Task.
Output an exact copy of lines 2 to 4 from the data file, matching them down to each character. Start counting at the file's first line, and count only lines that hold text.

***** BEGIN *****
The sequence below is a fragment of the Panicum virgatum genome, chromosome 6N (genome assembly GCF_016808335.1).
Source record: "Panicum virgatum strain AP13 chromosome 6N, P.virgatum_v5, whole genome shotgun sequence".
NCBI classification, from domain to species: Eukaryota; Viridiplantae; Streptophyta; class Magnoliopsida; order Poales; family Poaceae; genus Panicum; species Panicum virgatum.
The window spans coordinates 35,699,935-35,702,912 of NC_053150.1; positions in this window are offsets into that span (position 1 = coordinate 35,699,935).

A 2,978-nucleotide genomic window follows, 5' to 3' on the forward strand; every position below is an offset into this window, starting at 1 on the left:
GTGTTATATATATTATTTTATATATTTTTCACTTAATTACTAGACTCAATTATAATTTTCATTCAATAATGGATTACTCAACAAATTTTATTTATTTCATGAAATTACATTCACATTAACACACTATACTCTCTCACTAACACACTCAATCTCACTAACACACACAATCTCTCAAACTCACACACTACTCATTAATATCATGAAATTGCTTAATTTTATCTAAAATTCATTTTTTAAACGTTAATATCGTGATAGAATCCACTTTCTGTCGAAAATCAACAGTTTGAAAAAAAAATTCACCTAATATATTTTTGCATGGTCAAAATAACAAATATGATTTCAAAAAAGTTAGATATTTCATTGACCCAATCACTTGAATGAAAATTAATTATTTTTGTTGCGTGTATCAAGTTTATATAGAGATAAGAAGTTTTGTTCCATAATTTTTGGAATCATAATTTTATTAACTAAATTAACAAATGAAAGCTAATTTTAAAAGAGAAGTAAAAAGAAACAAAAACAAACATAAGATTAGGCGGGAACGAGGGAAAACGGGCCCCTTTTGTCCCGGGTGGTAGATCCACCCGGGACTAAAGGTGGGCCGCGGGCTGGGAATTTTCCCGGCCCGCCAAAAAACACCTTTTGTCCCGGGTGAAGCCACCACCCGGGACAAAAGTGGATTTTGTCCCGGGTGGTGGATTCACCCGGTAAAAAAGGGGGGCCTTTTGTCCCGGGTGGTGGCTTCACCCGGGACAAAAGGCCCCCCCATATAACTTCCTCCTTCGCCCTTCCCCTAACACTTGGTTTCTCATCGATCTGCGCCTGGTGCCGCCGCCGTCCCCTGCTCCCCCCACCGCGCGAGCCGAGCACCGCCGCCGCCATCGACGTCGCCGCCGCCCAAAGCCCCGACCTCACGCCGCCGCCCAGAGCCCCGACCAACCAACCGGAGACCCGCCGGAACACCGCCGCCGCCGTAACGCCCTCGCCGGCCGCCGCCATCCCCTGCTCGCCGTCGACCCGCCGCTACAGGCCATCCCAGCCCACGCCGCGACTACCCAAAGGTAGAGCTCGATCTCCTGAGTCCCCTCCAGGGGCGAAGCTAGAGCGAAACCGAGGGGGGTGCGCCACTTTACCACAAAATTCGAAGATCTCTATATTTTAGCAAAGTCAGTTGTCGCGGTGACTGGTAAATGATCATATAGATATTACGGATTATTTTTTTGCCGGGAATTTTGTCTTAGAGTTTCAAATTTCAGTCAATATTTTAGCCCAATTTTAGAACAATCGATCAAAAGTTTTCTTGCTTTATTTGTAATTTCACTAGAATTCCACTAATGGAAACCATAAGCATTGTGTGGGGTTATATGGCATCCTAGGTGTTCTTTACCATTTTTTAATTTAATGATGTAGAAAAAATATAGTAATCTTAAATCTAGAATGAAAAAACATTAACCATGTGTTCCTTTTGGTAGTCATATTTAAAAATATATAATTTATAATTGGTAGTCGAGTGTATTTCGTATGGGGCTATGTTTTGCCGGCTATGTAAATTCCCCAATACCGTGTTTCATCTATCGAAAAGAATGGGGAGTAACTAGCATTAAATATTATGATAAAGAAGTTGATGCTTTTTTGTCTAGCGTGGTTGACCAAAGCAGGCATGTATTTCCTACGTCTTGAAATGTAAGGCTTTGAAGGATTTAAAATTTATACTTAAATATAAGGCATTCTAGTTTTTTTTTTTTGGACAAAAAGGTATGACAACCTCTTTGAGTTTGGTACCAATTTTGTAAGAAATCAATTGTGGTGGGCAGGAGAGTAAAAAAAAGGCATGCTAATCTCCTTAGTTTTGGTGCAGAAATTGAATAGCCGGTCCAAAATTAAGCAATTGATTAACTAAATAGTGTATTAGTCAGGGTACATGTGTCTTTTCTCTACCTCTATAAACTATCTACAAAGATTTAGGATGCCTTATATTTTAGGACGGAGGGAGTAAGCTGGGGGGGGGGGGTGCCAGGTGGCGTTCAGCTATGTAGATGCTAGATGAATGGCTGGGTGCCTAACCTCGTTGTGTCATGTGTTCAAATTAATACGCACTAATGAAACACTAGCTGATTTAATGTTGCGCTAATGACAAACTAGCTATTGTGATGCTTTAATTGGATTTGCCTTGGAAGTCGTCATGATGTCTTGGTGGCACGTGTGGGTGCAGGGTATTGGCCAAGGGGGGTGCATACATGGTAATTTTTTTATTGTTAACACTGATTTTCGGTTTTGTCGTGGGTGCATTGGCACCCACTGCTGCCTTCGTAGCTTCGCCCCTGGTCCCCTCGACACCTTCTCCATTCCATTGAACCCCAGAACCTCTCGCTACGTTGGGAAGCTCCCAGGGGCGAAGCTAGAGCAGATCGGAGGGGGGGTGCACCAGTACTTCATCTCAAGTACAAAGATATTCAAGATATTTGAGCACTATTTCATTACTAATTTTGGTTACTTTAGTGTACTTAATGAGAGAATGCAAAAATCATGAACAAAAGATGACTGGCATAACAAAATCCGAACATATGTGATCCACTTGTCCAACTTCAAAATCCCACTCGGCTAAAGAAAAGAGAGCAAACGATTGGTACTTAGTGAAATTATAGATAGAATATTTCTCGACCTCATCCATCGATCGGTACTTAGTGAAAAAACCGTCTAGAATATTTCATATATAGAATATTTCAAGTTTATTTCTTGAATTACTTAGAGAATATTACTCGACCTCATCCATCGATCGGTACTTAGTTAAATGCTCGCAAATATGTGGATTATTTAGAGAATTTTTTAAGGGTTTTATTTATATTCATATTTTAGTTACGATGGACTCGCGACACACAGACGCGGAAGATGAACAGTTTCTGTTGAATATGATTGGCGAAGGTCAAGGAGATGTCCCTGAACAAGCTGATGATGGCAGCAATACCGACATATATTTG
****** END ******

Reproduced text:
Source record: "Panicum virgatum strain AP13 chromosome 6N, P.virgatum_v5, whole genome shotgun sequence".
NCBI classification, from domain to species: Eukaryota; Viridiplantae; Streptophyta; class Magnoliopsida; order Poales; family Poaceae; genus Panicum; species Panicum virgatum.
The window spans coordinates 35,699,935-35,702,912 of NC_053150.1; positions in this window are offsets into that span (position 1 = coordinate 35,699,935).